You may not have heard the story of the fellow who visits his rabbi and begs him to make him a kohen. He just has to belong to the priestly tribe and he’s prepared to pay the rabbi any amount of money for the honor. The rabbi patiently explains that neither he nor anyone else can make the man a kohen. It is simply not in the province of the rabbinate to do these things. The fellow is desperate. He offers the rabbi a huge donation if he would only grant him this one favor. The rabbi is exasperated but intrigued and asks the man why it is so important to him that he be made a kohen. The guy answers: “Rabbi, my father was a kohen, my grandfather was a kohen, I just have to become a kohen!” The truth is that as funny as a born kohen wanting to buy his way into his own family may sound, being a kohen is no joke.

In my own experience, I have been involved in a number of human tragedies which emanated from Jewish ignorance about the role of a kohen and the regulations which pertain to members of the priestly tribe.  While cemetery conduct and protocol for a male kohen is a very important mitzvah, failure to comply with these regulations is between him and G-d. It does not affect anyone else, at least not in any earthly, tangible form. However, when it comes to marriage choices there is always someone else involved and, subsequently, very much affected.

Some tragedies are unavoidable. Illness is not something any sane person consciously chooses. But the most frustrating tragedy of all is one that was avoidable. And when ignorance of our traditions leads to human pain and anguish, then familiarizing ourselves with those traditions could go a long way towards preventing tragedy from happening in the first place.

Picture the scene. A young man announces his engagement and arrives at the synagogue to book his wedding. The rabbi discovers that he is a kohen and his fiancé is a divorcee, convert, someone previously married out of the faith, or perhaps the daughter of a non-Jewish father. Very sensitively, he advises the young couple that there may be a halachic impediment to their union being solemnized “in accordance with the law of Moses and Israel.” The parsha Emor gives us the basic laws governing whom a kohen may and may not marry. If he is indeed a genuine kohen and she does, in fact, belong to one of the above-mentioned categories, we have a problem.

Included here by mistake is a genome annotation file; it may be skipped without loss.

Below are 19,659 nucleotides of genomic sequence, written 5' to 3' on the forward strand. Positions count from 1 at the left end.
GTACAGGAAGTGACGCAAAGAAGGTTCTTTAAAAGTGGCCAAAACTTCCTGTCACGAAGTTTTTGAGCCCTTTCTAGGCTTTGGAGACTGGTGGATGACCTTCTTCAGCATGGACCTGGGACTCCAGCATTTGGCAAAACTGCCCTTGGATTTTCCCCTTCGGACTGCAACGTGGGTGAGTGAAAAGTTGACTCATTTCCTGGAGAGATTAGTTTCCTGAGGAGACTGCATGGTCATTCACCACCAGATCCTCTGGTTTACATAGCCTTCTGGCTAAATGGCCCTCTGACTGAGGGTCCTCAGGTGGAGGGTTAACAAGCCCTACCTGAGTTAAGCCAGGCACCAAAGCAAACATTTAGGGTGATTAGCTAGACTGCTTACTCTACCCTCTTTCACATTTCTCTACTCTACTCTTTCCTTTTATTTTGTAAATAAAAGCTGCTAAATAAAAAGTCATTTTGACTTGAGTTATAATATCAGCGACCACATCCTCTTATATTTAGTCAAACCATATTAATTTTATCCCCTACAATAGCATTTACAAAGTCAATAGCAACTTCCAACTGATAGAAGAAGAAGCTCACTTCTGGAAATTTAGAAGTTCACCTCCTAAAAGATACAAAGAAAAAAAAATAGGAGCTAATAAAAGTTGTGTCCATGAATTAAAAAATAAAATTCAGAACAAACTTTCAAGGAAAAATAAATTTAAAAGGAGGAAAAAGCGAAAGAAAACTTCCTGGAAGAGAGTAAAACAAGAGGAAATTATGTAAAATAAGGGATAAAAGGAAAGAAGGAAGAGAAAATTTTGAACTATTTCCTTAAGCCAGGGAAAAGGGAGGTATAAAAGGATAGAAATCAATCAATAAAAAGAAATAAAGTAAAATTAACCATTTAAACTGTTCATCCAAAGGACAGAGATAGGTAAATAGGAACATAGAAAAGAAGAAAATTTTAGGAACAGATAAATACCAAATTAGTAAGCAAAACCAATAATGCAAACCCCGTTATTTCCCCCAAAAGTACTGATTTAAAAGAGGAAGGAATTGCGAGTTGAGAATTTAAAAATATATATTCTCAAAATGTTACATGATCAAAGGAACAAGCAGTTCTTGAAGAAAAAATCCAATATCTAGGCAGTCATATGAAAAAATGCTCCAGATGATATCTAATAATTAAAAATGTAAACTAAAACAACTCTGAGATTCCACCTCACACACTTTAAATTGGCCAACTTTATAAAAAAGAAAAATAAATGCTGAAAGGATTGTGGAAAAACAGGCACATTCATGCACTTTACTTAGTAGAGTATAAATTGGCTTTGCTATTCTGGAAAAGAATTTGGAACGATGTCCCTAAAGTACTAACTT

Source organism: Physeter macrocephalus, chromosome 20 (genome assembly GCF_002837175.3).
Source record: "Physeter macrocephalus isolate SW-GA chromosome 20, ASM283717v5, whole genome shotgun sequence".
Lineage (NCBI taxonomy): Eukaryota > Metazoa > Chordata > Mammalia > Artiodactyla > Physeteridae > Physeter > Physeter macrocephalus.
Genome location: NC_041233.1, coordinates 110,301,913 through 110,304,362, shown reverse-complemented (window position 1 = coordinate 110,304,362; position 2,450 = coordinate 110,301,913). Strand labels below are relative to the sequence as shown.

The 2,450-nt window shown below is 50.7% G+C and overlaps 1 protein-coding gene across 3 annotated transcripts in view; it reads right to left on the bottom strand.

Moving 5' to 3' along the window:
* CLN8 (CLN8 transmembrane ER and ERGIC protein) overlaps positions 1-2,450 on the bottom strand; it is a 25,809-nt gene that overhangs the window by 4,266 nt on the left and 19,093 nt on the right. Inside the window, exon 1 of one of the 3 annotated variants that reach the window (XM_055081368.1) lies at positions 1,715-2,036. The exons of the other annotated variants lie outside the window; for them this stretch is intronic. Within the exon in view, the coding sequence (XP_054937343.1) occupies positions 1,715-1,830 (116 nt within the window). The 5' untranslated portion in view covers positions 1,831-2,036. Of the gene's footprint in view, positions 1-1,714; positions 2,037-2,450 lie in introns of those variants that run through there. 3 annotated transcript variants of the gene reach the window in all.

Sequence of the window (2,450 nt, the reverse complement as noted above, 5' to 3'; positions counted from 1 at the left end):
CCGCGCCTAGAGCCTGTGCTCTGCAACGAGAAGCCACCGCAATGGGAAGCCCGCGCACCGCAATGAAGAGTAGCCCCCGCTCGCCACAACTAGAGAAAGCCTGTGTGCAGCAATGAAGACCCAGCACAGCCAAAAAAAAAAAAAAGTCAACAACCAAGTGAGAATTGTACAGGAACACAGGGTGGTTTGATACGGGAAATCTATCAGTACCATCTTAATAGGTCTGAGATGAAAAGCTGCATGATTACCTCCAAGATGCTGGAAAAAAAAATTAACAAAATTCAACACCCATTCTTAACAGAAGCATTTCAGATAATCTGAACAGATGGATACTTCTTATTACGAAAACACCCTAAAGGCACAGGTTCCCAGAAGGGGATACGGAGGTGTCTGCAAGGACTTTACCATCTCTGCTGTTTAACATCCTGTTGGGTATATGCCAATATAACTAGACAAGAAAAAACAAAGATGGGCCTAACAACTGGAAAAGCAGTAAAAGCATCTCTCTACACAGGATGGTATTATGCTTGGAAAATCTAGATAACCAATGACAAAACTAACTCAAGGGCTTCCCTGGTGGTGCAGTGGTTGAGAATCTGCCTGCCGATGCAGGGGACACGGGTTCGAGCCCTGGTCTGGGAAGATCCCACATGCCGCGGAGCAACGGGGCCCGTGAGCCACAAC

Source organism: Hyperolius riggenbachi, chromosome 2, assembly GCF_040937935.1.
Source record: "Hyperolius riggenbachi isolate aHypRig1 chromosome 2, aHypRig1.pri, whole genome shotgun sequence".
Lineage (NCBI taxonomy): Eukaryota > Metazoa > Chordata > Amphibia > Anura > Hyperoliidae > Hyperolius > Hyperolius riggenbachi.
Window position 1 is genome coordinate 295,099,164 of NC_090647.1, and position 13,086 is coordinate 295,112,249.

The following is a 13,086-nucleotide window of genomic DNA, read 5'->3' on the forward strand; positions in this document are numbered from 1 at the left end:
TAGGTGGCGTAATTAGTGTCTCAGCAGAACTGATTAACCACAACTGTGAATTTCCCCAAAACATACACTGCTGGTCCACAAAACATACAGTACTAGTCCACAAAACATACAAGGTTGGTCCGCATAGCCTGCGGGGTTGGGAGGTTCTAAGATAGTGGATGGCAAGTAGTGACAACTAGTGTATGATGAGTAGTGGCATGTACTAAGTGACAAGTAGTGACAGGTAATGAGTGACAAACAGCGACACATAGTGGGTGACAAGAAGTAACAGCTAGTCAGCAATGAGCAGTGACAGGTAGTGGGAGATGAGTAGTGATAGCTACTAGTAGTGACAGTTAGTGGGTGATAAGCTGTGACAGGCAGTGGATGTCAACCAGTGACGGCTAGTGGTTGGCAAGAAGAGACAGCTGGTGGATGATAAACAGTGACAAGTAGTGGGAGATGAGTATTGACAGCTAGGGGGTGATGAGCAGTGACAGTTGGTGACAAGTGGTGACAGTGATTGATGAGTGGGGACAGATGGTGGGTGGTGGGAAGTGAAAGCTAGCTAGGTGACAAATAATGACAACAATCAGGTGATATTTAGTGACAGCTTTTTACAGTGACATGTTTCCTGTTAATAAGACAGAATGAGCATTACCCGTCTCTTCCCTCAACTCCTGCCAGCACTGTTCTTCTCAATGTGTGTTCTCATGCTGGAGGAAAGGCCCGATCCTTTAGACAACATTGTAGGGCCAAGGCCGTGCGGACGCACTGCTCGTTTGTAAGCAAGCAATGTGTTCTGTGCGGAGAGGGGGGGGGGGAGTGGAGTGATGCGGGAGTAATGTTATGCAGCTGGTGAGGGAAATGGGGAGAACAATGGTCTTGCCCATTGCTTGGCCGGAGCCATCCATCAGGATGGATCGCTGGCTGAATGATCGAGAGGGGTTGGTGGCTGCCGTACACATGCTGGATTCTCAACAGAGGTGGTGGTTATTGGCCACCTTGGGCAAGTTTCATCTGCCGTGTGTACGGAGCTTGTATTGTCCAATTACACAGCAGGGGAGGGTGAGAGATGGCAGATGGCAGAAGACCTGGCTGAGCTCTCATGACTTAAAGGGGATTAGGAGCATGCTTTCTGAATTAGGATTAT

Now my question is, why in the two or three years of their relationship did this issue never surface? The answer is ignorance. Nobody ever told them that there was a problem. Who gets the blame? Why, the rabbi, of course. He is accused of being a religious fundamentalist, intolerant, uncaring, rigid and inflexible. Well, let me assure you that my colleagues and I love to be welcoming and accommodating at all times. There are, however, situations when Jewish law and tradition, which to us is sacred and inviolate, may well appear to be standing in the way of human happiness. And we are not empowered to change the law to suit the occasion.  Personally, I say the responsibility to educate our young people about this particular issue lies with their parents. Especially a father who is a kohen and has passed down that lineage to his son has a moral obligation to advise his son of what it means to be a kohen. True, there are privileges, like being the first to be called to the Torah, but there are also responsibilities, like choosing marriage partners very carefully.

These types of pain and misery are absolutely avoidable if we educate our children. Well before they become romantically involved, parents should inform their kids to be discerning in whom they date. In the same way as no intermarriage ever happened without prior inter-dating, no kohen would suffer disappointment over an unsanctioned marriage if he only dated girls he would be able to marry. He shouldn’t be hearing about it for the first time when he approaches the rabbi with a wedding date.

Marriage today is a tenuous institution. It is an enormous challenge to remain on the right side of the statistics. If the Torah tells us that a particular union is not kosher, rather than resenting the interference we should consider it as if the Almighty Himself came down and whispered a word of loving advice in our ears: “Trust me; this one is not right for you.” Sometimes we think the Torah is standing in the way of our happiness when the reverse is true. In the long run, it may well be protecting both parties from making a serious mistake with life-long ramifications.

The priesthood is as old as the Jewish people. To be a kohen is something no money can buy. Suffice it to say, it is a very special blessing. Let’s make sure that our children never consider that blessing a curse. 

From an article by Rabbi Yossy Goldman-